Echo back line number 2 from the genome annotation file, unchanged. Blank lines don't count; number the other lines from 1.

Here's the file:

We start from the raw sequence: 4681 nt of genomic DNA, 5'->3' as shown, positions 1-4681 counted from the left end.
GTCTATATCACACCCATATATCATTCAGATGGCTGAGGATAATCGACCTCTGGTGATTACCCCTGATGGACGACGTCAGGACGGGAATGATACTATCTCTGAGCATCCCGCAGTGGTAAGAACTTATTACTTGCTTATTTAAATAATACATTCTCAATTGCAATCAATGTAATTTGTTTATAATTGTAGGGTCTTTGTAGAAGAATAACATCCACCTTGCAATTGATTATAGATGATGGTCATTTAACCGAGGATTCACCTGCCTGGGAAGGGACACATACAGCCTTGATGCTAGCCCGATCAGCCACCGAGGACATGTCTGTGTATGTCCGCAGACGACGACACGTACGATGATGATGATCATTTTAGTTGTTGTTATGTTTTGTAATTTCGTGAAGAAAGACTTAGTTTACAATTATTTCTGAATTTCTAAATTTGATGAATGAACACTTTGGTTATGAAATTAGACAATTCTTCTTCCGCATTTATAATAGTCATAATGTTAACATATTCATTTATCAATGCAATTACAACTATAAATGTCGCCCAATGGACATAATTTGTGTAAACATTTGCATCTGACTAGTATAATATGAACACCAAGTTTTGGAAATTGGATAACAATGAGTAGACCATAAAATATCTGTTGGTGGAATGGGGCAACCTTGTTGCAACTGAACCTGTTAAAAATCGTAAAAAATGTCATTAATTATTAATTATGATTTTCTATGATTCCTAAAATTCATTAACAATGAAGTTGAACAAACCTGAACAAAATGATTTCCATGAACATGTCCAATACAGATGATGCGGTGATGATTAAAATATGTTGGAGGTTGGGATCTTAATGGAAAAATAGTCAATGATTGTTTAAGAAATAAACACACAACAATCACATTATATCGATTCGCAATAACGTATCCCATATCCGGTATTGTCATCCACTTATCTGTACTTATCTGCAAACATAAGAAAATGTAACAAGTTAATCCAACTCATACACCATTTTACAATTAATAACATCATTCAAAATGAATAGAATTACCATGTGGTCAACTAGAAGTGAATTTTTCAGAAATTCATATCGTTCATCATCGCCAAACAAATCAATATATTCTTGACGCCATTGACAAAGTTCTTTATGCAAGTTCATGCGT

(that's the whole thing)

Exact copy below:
GTCTATATCACACCCATATATCATTCAGATGGCTGAGGATAATCGACCTCTGGTGATTACCCCTGATGGACGACGTCAGGACGGGAATGATACTATCTCTGAGCATCCCGCAGTGGTAAGAACTTATTACTTGCTTATTTAAATAATACATTCTCAATTGCAATCAATGTAATTTGTTTATAATTGTAGGGTCTTTGTAGAAGAATAACATCCACCTTGCAATTGATTATAGATGATGGTCATTTAACCGAGGATTCACCTGCCTGGGAAGGGACACATACAGCCTTGATGCTAGCCCGATCAGCCACCGAGGACATGTCTGTGTATGTCCGCAGACGACGACACGTACGATGATGATGATCATTTTAGTTGTTGTTATGTTTTGTAATTTCGTGAAGAAAGACTTAGTTTACAATTATTTCTGAATTTCTAAATTTGATGAATGAACACTTTGGTTATGAAATTAGACAATTCTTCTTCCGCATTTATAATAGTCATAATGTTAACATATTCATTTATCAATGCAATTACAACTATAAATGTCGCCCAATGGACATAATTTGTGTAAACATTTGCATCTGACTAGTATAATATGAACACCAAGTTTTGGAAATTGGATAACAATGAGTAGACCATAAAATATCTGTTGGTGGAATGGGGCAACCTTGTTGCAACTGAACCTGTTAAAAATCGTAAAAAATGTCATTAATTATTAATTATGATTTTCTATGATTCCTAAAATTCATTAACAATGAAGTTGAACAAACCTGAACAAAATGATTTCCATGAACATGTCCAATACAGATGATGCGGTGATGATTAAAATATGTTGGAGGTTGGGATCTTAATGGAAAAATAGTCAATGATTGTTTAAGAAATAAACACACAACAATCACATTATATCGATTCGCAATAACGTATCCCATATCCGGTATTGTCATCCACTTATCTGTACTTATCTGCAAACATAAGAAAATGTAACAAGTTAATCCAACTCATACACCATTTTACAATTAATAACATCATTCAAAATGAATAGAATTACCATGTGGTCAACTAGAAGTGAATTTTTCAGAAATTCATATCGTTCATCATCGCCAAACAAATCAATATATTCTTGACGCCATTGACAAAGTTCTTTATGCAAGTTCATGCGT